Ghost Marriage was published in 2013 for Griots: Sisters of the Spear. Catch that title? The entirely anthology’s purpose was to highlight not just women in speculative fiction, but Black women. So it’s political, right out the gate. Ghost Marriage itself is about a woman shunned in her society who is seeking to get a divorce from the spirit of her dead husband. Did you read some political overtones in there? Good. Also, I came up with the idea listening to a talk show discussing the historical institution of marriage in the wake of a larger national discussion at the time on legalizing same-sex marriages. So there’s that.
With a Golden Risha was my second story in Heroic Fantasy Quarterly, published in 2015. It’s a story about an oud player who ends up on a pirate ship. I know you’re thinking, aha! That’s just some good swashbuckling! No politics there! I should mention that these are anarchist pirates led by a guy who regularly spouts political treatises straight out of Marx. He’s also trying to start a revolution.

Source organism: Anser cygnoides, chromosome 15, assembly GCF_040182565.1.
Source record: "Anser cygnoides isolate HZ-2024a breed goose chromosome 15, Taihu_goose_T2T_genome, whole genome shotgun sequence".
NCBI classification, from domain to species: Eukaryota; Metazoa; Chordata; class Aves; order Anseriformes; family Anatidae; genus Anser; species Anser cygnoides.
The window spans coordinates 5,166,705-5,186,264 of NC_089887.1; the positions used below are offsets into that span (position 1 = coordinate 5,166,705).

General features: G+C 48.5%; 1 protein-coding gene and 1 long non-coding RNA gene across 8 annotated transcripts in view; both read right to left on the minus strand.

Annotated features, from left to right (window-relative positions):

In May 2016, Tor.com published my novelette A Dead Djinn in Cairo. How much politics is there in this story? For one, the entire idea of an alternate steampunk Cairo filled with djinn came about with me thinking of a way to undo colonialism–in particular, the Battle of Omdurman. I also wanted to subvert typical Orientalist themes of the decaying East with a 1912 Cairo that was both cosmopolitan and modern but not inherently Westernized. Enter a Sufist mystic and scientist named after a 9th-century Islamic thinker al-Jahiz, who uses machines to bring both djinn and magic back into the mundane, up-ending the entire colonial world order as we know it. The protagonist, Fatama el-Sha`arawi, is a cross-dressing strong-willed and capable young woman; she’s also named after the early Egyptian feminist Huda el-Sha`arawi.
Sometime in the summer of 2016, my story Redemption for Adanna was published in the Myriad Lands Anthology for Guardbridge Books. The purpose of the anthology was to feature fantasy stories from around the world (myriad lands) and not just Europe. Pesky politics! Redemption for Adanna was a sequel of sorts to my 2011 short fantasy story Shattering the Spear, and deals with similar themes of slavery as well as issues of identity and “colorism”–of a fashion.